Delta agricultural researchers are testing rice-growing practices common in the Far East to avoid future water resource problems already prevalent out West.
Mississippi State University's Department of Plant and Soil Sciences is heading a three-year project that monitors the progress of rice fields less dependent on continuous flood control and more dependent on rainfall.
The study was prompted by evidence of a slow, but steady natural aquifer decline in the Delta.
Joe Massey, MSU assistant professor, presented the study during the Delta Ag Expo last month in Cleveland, Miss.
He said results, thus far, show promise.
“The potential agronomic benefit here is reducing water use in our rice production by capturing rain. By doing that we have to pump less and consume less fuel,” he said.
Relying more on rainfall for irrigation was begun by Chinese rice farmers during the 1980s, in response to that country's population explosion and needs for industrial modernization.
“They made a decision in the '80s that they had to do something more efficient with their water so they could have water for power plants and things such as that,” Massey said.
An intermittent irrigation program begins with flooding a field, then permitting it to naturally subside to the point where half of the upper field is revealed and remaining as mud.
At that point, water pumps are turned on and the flood is re-established.
“We are trying to increase use of rainfall,” Massey said. “By keeping those levees not all the way full, we can gain some benefits from the natural rain, if it does fall.”
In 2003, the group of researchers created a side-by-side comparison study (part of the field continuously flooded, an equal portion flooded intermittently) on five 40-average acre rice fields, three in Mississippi and two in Arkansas.
The study's finding revealed about a 30-percent water savings using an intermittent irrigation program as opposed to a continuous flood program.
That discrepancy could translate into an economic savings for Mississippi rice growers estimated between $15 and $30 per acre.
Massey said that although more studies are necessary to verify initial results, the comparison study found no dramatic differences in yield, nitrogen fertility or rice quality. Neither was there a substantial difference in weed control effectiveness, he added.
“On average, Mississippi receives about 10 inches of rainfall from mid-May to mid-August and typically we are applying 28 to 32 inches of water per acre of rice,” he said.
“Research has shown it really only needs between 12 and 25 inches. If we could capture the average 10 inches of rain water per year, we'd have about half of the water the rice needs. That is what we are targeting.”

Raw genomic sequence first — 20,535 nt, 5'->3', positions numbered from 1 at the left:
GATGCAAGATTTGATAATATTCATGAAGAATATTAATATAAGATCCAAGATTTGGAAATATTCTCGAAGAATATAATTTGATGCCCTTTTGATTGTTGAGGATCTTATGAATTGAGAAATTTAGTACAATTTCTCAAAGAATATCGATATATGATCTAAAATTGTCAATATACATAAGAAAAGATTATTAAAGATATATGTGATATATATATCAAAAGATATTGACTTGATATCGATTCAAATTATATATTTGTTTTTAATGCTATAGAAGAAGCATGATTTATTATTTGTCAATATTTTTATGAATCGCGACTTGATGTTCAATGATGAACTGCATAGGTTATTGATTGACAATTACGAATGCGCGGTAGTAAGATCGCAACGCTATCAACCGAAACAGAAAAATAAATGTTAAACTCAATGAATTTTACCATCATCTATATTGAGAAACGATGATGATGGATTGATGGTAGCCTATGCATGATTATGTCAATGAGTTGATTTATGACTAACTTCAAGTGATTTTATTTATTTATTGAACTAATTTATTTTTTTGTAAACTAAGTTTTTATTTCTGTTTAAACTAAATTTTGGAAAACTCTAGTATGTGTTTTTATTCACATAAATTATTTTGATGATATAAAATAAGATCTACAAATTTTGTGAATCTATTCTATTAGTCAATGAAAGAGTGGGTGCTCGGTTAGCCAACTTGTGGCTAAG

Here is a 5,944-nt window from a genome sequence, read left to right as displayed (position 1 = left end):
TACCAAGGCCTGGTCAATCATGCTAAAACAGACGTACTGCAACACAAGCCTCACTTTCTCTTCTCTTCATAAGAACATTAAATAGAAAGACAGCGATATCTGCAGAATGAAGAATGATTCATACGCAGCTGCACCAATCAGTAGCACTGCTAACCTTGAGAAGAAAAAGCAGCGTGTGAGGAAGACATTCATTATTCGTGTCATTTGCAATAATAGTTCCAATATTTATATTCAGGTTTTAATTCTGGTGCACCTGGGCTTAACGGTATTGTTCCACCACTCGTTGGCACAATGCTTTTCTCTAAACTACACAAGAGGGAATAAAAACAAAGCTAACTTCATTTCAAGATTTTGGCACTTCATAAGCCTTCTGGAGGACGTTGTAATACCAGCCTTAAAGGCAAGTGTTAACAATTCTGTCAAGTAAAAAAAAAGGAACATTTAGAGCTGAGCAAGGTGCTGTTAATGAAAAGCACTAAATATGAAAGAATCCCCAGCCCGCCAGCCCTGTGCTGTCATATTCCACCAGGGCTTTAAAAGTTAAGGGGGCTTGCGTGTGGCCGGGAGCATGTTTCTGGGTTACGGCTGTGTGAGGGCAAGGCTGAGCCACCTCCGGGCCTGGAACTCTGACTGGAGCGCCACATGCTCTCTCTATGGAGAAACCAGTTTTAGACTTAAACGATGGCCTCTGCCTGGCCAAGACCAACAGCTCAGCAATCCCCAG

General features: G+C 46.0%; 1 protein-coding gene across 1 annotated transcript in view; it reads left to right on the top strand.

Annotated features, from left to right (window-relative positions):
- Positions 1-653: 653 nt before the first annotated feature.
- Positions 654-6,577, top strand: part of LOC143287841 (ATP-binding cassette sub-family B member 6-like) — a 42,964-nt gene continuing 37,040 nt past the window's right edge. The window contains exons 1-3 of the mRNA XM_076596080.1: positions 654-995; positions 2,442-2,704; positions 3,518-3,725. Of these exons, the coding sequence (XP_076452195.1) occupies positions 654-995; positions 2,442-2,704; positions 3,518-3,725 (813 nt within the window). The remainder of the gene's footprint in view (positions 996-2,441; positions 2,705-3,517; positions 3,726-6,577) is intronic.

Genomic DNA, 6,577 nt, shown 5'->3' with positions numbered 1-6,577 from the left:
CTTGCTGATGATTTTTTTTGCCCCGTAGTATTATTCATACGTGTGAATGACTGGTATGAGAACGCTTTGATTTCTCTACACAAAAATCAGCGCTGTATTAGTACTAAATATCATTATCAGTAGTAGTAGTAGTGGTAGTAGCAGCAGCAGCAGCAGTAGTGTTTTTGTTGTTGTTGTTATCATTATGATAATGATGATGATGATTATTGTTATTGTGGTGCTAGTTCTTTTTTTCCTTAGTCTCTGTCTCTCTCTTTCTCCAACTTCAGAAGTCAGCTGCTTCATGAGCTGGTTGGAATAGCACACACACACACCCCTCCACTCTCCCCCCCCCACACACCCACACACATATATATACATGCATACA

He insisted that research models have intentionally not factored in the predictable seasonal periods of heavy rain or those with little or none at all.
“There will be times when rice fields, because the pumps have just been turned on and the levees are full, that there is no more rainfall holding capacity than in the continuously flooded side,” he said. “But 60 to 70 percent of the time there is more rainfall-holding capacity than normal.
“So we are not trying to time the rainfall, we are just trying to gain it, on average. There is a greater ability to capture that rain than with the continuously flooded field.”
But water conservation is not the singular benefit farmers might find appealing in the potential new model; advantages could include a reduction in agrochemical runoff, a reduction in hazardous emissions into the atmosphere and one more distinct gain.
“The more producers can do to show voluntary use reduction, the more likely it is that regulators will not come in and tell you how to use water to irrigate your crops,” Massey said.
Terry Dulaney, co-owner of Dulaney Seed, Inc., in Coahoma County, Miss., said results of the comparative study conducted on that company's fields surprised him.
“We were a little concerned about lowering the water levels in the beginning, but it's been a very positive program,” Dulaney said. “We see a definite decrease in water pumping and labor costs and basically no change in rice yield or in weed pressures.”
While a new model — if proven reliable — could provide economic savings for rice farmers in the short term, a wide-scale adoption by Delta farmers could help avert a potential long-term problem Mid-South scientists are keeping a close eye on.
Research shows there has been an annual 0.9-foot average aquifer decline in the Mississippi Delta over the past decade, centered on Sunflower and Bolivar counties — two large rice production areas.
Meanwhile, in Grand Prairie, Ark., the problem is more severe, as aquifer levels are dropping as much as 3 feet annually.
“There is a real concern about this,” Massey said.
World rice demand is projected to increase 30 percent by 2020, but many regions that grow rice are already experiencing difficulties linked to water decreases, particularly in California.
“As population continues to grow, the number of current rice growers out West will likely decline because the small amount of water they are able to use now to grow rice would be diverted for other uses,” he said. “Already near Houston, Texas, rice producers are selling their water to the city. It's much more valuable to sell it than to grow rice.
“We have good water resources here (in the Delta). If we can find ways to conserve the use, we might have a good, sustainable future for rice production.”
Based on the test results at Dulaney Seed, Dulaney is optimistic the company will switch to the intermittent program after the test models are completed. He foresees the model one day becoming commonplace.
“I think this is a program we will see a lot more of in the future because the water issue is going to get bigger and bigger,” he said.
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